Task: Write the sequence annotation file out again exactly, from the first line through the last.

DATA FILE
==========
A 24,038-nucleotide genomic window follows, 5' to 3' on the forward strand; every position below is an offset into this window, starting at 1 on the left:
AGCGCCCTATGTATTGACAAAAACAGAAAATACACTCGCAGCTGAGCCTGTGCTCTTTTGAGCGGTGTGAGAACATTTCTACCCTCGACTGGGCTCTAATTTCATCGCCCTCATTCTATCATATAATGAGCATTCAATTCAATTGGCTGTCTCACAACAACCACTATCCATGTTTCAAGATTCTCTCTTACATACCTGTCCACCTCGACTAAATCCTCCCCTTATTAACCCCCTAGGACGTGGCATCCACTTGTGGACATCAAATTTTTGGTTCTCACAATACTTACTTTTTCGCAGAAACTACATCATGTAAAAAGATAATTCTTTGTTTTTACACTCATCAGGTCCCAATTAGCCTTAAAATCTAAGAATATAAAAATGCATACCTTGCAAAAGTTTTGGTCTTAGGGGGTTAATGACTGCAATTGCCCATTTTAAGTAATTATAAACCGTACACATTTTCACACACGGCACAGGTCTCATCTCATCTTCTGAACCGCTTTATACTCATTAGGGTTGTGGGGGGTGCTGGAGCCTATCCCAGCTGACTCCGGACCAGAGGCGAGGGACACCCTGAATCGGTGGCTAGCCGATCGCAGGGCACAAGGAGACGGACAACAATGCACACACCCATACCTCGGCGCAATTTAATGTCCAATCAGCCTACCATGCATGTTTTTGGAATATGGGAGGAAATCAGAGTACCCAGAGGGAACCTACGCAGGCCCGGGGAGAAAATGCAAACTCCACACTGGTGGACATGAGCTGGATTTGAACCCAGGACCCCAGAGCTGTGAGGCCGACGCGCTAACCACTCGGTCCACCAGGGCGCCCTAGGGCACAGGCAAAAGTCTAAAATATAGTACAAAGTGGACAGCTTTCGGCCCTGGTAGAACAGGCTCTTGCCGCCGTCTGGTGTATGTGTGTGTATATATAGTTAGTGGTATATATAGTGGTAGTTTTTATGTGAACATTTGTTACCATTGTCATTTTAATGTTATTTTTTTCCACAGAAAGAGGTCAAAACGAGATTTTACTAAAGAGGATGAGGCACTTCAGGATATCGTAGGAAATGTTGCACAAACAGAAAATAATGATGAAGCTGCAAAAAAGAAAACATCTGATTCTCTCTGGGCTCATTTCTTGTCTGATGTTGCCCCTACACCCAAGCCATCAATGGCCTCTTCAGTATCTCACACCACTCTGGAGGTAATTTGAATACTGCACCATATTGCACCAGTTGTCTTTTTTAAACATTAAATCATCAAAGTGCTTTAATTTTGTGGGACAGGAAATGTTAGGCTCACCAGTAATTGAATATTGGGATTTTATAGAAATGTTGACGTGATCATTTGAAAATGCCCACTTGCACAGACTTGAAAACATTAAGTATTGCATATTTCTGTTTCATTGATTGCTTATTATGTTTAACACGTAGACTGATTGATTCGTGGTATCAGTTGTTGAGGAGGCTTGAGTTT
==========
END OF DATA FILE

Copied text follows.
A 24,038-nucleotide genomic window follows, 5' to 3' on the forward strand; every position below is an offset into this window, starting at 1 on the left:
AGCGCCCTATGTATTGACAAAAACAGAAAATACACTCGCAGCTGAGCCTGTGCTCTTTTGAGCGGTGTGAGAACATTTCTACCCTCGACTGGGCTCTAATTTCATCGCCCTCATTCTATCATATAATGAGCATTCAATTCAATTGGCTGTCTCACAACAACCACTATCCATGTTTCAAGATTCTCTCTTACATACCTGTCCACCTCGACTAAATCCTCCCCTTATTAACCCCCTAGGACGTGGCATCCACTTGTGGACATCAAATTTTTGGTTCTCACAATACTTACTTTTTCGCAGAAACTACATCATGTAAAAAGATAATTCTTTGTTTTTACACTCATCAGGTCCCAATTAGCCTTAAAATCTAAGAATATAAAAATGCATACCTTGCAAAAGTTTTGGTCTTAGGGGGTTAATGACTGCAATTGCCCATTTTAAGTAATTATAAACCGTACACATTTTCACACACGGCACAGGTCTCATCTCATCTTCTGAACCGCTTTATACTCATTAGGGTTGTGGGGGGTGCTGGAGCCTATCCCAGCTGACTCCGGACCAGAGGCGAGGGACACCCTGAATCGGTGGCTAGCCGATCGCAGGGCACAAGGAGACGGACAACAATGCACACACCCATACCTCGGCGCAATTTAATGTCCAATCAGCCTACCATGCATGTTTTTGGAATATGGGAGGAAATCAGAGTACCCAGAGGGAACCTACGCAGGCCCGGGGAGAAAATGCAAACTCCACACTGGTGGACATGAGCTGGATTTGAACCCAGGACCCCAGAGCTGTGAGGCCGACGCGCTAACCACTCGGTCCACCAGGGCGCCCTAGGGCACAGGCAAAAGTCTAAAATATAGTACAAAGTGGACAGCTTTCGGCCCTGGTAGAACAGGCTCTTGCCGCCGTCTGGTGTATGTGTGTGTATATATAGTTAGTGGTATATATAGTGGTAGTTTTTATGTGAACATTTGTTACCATTGTCATTTTAATGTTATTTTTTTCCACAGAAAGAGGTCAAAACGAGATTTTACTAAAGAGGATGAGGCACTTCAGGATATCGTAGGAAATGTTGCACAAACAGAAAATAATGATGAAGCTGCAAAAAAGAAAACATCTGATTCTCTCTGGGCTCATTTCTTGTCTGATGTTGCCCCTACACCCAAGCCATCAATGGCCTCTTCAGTATCTCACACCACTCTGGAGGTAATTTGAATACTGCACCATATTGCACCAGTTGTCTTTTTTAAACATTAAATCATCAAAGTGCTTTAATTTTGTGGGACAGGAAATGTTAGGCTCACCAGTAATTGAATATTGGGATTTTATAGAAATGTTGACGTGATCATTTGAAAATGCCCACTTGCACAGACTTGAAAACATTAAGTATTGCATATTTCTGTTTCATTGATTGCTTATTATGTTTAACACGTAGACTGATTGATTCGTGGTATCAGTTGTTGAGGAGGCTTGAGTTT